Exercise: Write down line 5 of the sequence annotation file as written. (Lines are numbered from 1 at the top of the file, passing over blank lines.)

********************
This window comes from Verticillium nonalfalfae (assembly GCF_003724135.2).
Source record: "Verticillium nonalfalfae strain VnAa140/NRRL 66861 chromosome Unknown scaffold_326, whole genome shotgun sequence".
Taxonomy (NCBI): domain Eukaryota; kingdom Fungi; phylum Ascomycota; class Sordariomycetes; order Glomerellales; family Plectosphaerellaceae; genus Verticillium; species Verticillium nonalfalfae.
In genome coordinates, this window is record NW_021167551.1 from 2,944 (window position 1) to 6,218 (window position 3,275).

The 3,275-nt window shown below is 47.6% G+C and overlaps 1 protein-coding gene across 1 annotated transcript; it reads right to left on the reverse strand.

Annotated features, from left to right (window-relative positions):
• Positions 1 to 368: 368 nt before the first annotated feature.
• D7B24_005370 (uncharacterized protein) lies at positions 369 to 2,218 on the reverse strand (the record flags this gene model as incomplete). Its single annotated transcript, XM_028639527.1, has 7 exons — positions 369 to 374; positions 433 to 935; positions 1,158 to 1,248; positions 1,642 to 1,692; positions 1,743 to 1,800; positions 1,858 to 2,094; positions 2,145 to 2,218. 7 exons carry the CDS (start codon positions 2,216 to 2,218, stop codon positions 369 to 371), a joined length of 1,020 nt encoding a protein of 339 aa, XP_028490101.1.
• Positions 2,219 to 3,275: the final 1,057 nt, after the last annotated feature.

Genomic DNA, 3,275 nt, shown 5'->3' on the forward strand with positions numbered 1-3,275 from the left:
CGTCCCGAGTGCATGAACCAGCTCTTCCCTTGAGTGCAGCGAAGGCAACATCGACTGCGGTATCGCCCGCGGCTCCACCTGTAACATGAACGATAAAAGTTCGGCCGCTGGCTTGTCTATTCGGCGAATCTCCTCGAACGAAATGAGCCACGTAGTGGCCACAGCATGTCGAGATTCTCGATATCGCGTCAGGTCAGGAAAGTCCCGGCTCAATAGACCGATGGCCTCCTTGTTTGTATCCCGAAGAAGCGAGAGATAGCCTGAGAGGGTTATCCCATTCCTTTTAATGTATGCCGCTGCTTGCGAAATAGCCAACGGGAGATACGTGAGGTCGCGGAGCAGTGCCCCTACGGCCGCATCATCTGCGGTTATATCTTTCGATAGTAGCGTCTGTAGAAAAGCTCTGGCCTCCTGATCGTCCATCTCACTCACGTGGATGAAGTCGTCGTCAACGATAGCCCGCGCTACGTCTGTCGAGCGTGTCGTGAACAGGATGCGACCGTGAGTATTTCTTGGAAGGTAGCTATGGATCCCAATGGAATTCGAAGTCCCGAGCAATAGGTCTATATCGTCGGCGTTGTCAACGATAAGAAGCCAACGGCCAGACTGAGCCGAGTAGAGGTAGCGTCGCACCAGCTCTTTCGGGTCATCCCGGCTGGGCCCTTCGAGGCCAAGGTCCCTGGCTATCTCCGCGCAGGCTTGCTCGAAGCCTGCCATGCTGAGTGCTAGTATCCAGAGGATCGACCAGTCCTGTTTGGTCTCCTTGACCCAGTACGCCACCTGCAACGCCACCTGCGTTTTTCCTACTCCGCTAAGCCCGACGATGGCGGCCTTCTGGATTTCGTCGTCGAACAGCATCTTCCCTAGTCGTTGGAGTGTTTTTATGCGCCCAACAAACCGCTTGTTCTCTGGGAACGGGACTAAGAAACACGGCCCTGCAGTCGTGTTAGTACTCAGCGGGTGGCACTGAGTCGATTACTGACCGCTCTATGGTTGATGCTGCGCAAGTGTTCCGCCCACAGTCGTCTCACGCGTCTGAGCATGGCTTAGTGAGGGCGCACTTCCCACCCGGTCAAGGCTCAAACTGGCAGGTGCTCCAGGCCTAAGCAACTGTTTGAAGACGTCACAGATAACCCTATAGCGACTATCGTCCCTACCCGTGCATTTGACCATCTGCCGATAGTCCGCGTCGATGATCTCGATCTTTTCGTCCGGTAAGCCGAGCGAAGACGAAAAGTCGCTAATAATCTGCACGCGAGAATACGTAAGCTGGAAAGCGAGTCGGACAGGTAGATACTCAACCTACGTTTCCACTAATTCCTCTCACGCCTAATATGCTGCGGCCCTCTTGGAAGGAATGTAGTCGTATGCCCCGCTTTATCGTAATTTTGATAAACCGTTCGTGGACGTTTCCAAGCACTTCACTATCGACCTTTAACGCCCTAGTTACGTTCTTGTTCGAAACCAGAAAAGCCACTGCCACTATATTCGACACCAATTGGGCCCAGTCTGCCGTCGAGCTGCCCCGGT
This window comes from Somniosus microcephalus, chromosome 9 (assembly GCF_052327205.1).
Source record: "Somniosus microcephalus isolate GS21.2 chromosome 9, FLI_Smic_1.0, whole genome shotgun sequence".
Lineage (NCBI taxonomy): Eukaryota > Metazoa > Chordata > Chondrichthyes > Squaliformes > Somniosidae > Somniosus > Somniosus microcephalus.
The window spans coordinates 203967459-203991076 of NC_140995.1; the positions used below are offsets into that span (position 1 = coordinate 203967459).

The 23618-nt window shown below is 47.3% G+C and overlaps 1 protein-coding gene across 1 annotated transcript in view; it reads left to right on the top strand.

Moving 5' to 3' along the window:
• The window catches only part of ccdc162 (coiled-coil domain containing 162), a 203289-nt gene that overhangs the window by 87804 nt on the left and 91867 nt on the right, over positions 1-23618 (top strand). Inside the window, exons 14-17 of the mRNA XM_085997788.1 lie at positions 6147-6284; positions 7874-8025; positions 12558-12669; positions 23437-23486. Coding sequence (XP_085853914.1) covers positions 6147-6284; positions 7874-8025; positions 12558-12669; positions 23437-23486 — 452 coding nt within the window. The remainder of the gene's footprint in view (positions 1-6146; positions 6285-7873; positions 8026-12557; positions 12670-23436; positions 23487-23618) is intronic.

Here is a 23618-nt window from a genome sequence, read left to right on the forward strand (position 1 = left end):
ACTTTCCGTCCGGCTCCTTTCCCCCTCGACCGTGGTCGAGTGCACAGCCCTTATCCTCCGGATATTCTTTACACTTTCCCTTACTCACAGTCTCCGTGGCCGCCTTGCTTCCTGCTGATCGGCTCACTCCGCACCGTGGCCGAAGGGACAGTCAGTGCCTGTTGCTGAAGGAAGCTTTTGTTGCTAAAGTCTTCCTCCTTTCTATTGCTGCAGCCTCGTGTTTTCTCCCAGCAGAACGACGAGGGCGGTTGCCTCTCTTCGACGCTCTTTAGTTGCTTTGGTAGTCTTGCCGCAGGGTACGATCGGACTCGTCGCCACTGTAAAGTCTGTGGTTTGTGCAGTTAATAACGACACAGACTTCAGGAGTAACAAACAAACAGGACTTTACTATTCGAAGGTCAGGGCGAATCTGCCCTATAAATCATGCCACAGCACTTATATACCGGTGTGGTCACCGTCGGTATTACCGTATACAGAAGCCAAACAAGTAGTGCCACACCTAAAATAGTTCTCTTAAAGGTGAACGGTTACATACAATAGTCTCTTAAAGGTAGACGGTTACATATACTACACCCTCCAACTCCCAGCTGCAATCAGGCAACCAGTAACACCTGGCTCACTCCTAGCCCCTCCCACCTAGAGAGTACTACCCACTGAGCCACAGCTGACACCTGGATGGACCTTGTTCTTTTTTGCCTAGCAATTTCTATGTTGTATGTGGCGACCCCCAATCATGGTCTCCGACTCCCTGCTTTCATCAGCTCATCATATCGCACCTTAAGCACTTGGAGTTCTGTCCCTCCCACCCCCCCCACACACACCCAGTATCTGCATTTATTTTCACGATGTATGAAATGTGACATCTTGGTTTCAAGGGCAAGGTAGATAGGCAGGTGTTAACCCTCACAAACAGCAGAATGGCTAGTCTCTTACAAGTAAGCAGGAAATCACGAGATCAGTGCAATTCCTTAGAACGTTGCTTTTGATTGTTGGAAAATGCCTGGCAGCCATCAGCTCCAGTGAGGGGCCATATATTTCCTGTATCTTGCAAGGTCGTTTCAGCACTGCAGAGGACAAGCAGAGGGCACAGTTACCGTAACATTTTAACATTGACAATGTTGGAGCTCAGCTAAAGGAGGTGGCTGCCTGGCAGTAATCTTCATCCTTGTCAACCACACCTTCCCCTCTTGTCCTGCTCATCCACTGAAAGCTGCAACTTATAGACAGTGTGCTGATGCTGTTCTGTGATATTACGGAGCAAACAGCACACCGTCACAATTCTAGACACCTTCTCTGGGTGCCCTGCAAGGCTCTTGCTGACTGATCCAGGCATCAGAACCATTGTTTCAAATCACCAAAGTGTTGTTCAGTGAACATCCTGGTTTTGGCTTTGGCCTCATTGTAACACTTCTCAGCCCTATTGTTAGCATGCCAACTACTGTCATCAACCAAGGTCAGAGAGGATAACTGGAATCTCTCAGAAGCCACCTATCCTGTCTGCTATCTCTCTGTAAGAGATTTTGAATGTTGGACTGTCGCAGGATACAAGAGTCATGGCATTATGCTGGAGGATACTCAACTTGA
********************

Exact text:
The 3,275-nt window shown below is 47.6% G+C and overlaps 1 protein-coding gene across 1 annotated transcript; it reads right to left on the reverse strand.